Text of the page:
NRLW player movement inevitable when everyone is a free agent

There's just over a month until pre-season starts in the National Women's Rugby League Premiership.

With four new teams in 2023, the Canberra Raiders, North Queensland Cowboys, Wests Tigers and Cronulla Sharks, there's plenty of work to do but at the moment clubs are focused on securing their playing rosters.

Four new teams searching for players has had a big impact on the status quo with plenty of players making the decision to switch teams. Despite the infancy of the competition, some players have changed clubs three times already, which can be hard for fans who grow attached to players and get used to seeing them wearing their club colours.

Kennedy Cherrington is one player who has bucked the trend and decided to remain with her current club, signing with the Parramatta Eels for the next three seasons.

"I've always felt like Parramatta is home to me," said Cherrington.

"Pulling on that inaugural jersey was something that is a core memory for me and re-signing was a no brainer.

"I was shocked they offered the three years, but I have a great relationship with the club and the contract they offered spoke volumes about how much they love having me around.

"It also means I can pay tribute to my uncle who has passed away; he was a massive Eels fan so it hits close to home. I want to make my family proud and I want to represent Parramatta."

Whilst Cherrington has decided to stay at her current club she isn't surprised about the level of player movement.

Until now, NRLW players have been on season-to-season contracts. That means that leading into this NRLW season every single player was a free agent. Could you imagine if every player in the NRL came off contract at the same time and the situation it would create?

"I'm upset that some of the Eels players have left, but it felt inevitable," said Cherrington.

"The expansion is awesome for our competition, but we've got fans who have backed us from the start and are confused about why there is so much player movement.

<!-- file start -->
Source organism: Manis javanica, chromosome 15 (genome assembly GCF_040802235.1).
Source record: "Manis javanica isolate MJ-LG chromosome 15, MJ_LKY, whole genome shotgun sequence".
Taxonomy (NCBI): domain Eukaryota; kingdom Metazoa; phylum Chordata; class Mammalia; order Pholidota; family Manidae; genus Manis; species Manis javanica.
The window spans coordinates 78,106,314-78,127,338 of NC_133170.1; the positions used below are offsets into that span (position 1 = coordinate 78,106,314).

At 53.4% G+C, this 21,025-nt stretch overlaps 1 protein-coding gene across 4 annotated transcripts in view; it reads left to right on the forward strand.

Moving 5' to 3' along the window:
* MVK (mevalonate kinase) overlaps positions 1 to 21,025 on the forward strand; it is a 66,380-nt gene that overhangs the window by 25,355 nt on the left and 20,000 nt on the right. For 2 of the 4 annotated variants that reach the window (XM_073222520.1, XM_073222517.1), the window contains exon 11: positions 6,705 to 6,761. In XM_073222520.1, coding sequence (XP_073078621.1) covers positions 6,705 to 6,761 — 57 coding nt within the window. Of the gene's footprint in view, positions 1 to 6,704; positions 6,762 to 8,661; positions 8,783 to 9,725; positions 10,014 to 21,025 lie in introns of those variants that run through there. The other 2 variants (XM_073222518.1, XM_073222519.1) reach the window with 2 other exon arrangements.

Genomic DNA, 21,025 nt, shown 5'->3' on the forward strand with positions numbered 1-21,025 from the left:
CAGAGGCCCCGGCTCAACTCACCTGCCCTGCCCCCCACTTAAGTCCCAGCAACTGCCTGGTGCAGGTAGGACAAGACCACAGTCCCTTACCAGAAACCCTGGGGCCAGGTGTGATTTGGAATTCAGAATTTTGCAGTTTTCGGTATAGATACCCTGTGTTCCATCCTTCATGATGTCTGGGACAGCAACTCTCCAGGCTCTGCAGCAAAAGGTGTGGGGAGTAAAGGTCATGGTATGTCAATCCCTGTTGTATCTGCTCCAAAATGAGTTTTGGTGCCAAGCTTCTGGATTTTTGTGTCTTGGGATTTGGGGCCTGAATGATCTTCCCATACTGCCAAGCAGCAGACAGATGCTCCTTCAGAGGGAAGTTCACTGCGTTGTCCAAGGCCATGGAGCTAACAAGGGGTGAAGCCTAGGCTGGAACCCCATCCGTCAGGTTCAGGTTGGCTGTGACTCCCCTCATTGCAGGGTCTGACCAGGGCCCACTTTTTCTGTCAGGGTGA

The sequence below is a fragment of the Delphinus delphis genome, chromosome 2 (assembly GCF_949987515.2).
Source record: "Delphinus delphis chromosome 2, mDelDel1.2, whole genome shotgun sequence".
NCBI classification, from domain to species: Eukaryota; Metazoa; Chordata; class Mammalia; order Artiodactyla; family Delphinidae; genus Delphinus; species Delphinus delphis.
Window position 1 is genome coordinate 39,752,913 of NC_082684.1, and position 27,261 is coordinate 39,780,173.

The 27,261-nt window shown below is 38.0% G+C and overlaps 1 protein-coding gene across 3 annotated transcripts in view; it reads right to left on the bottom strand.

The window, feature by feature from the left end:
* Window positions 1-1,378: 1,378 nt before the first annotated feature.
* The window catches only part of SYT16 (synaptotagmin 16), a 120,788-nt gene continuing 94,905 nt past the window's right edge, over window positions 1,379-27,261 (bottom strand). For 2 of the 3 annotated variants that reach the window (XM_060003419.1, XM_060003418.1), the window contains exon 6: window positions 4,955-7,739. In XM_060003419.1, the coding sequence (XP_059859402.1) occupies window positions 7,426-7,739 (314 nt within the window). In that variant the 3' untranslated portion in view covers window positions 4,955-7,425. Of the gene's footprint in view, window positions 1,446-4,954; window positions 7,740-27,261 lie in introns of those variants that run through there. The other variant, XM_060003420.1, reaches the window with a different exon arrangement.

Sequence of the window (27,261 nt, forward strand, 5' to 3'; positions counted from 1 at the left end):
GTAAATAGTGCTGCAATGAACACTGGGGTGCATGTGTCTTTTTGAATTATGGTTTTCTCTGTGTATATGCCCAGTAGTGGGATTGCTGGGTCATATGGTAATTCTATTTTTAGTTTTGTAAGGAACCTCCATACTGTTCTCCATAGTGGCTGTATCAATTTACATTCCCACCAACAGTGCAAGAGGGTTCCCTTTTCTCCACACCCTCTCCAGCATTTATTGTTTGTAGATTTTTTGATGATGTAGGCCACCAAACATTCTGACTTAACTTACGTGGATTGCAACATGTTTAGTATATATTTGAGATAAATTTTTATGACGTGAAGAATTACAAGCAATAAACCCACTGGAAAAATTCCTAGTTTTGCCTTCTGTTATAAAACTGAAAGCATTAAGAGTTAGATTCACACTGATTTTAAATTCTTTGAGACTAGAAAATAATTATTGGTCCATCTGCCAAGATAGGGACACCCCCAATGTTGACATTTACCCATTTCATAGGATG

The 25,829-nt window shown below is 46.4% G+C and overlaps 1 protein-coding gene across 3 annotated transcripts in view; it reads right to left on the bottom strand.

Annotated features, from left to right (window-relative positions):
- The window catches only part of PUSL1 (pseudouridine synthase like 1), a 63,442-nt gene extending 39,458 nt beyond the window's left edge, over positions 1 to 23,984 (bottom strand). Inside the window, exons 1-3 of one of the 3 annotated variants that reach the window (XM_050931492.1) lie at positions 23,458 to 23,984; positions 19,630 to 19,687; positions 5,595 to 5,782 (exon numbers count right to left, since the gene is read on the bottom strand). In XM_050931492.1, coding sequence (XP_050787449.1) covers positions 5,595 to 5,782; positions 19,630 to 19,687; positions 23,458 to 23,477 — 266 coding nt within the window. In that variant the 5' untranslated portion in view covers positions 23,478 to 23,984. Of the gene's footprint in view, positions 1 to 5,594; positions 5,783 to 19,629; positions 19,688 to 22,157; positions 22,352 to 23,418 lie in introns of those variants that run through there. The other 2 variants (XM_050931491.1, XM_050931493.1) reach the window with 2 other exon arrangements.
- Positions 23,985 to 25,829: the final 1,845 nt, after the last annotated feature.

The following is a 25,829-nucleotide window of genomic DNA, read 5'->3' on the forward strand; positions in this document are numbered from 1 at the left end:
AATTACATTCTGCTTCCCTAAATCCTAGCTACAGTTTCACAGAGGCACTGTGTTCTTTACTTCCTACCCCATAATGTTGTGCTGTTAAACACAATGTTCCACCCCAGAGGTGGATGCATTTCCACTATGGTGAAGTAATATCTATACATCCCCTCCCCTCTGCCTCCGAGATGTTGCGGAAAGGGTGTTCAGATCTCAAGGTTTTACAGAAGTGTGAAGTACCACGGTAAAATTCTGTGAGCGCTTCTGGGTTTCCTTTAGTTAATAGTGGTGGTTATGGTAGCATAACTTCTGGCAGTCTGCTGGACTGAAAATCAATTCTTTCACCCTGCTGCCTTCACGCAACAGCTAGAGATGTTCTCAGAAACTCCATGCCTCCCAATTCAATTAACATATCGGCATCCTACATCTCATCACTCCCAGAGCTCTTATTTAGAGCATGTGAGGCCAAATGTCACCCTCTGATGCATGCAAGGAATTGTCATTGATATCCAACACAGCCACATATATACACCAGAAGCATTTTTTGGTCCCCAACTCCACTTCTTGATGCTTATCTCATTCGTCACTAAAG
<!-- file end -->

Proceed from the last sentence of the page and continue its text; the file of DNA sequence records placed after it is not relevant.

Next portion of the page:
"We love the passion from the fans, but for this year we all need to take a deep breath because it will settle down."

For Cherrington, despite the ongoing challenges associated with getting the Collective Bargaining Agreement finalised in the NRL and the NRLW, there is plenty of positives associated with the proposed terms of the Agreement.

One of those is the increased financial security that signing a multi-year agreement brings.

No longer will players live in fear of an injury in the off-season or whilst representing their country derailing their hopes to sign a contract. These multi-year agreements are important and another reason players are shopping around.

In understanding the player movement, for Cherrington it's important to recognise the fundamental differences between the men's game and the women's game.

Despite a substantial pay increase proposed under the new CBA, the female players are not currently full time-professional players. Many are juggling families, full time work or study.

This means that there are many reasons why a player might make a decision to leave a team; it isn't necessarily a reflection on the club or the structures and processes it has in place. Additionally, when footy isn't your full-time job, there are other considerations that a player might place more emphasis on.

"We are creating history as we go and the men have had much longer to get to the point they are at," said Cherrington.

"There is demand for certain positions, other players are making a decision to play closer to home or have made a decision to play with their mates.

"There is more opportunity now, which is something that needs to be celebrated."

During this signing frenzy, there are some Parramatta fans feeling mildly nervous, given some of the key departures from the team's NRLW side including inaugural captain Simaima Taufa, Rikeya Horne, Gayle Broughton and Tess Staines.

But Cherrington assures me more good news is around the corner.

"There should be a few exciting ones coming up," said Cherrington.

That's when I say goodbye, hang up the phone and refrain from begging Cherrington to tell me who.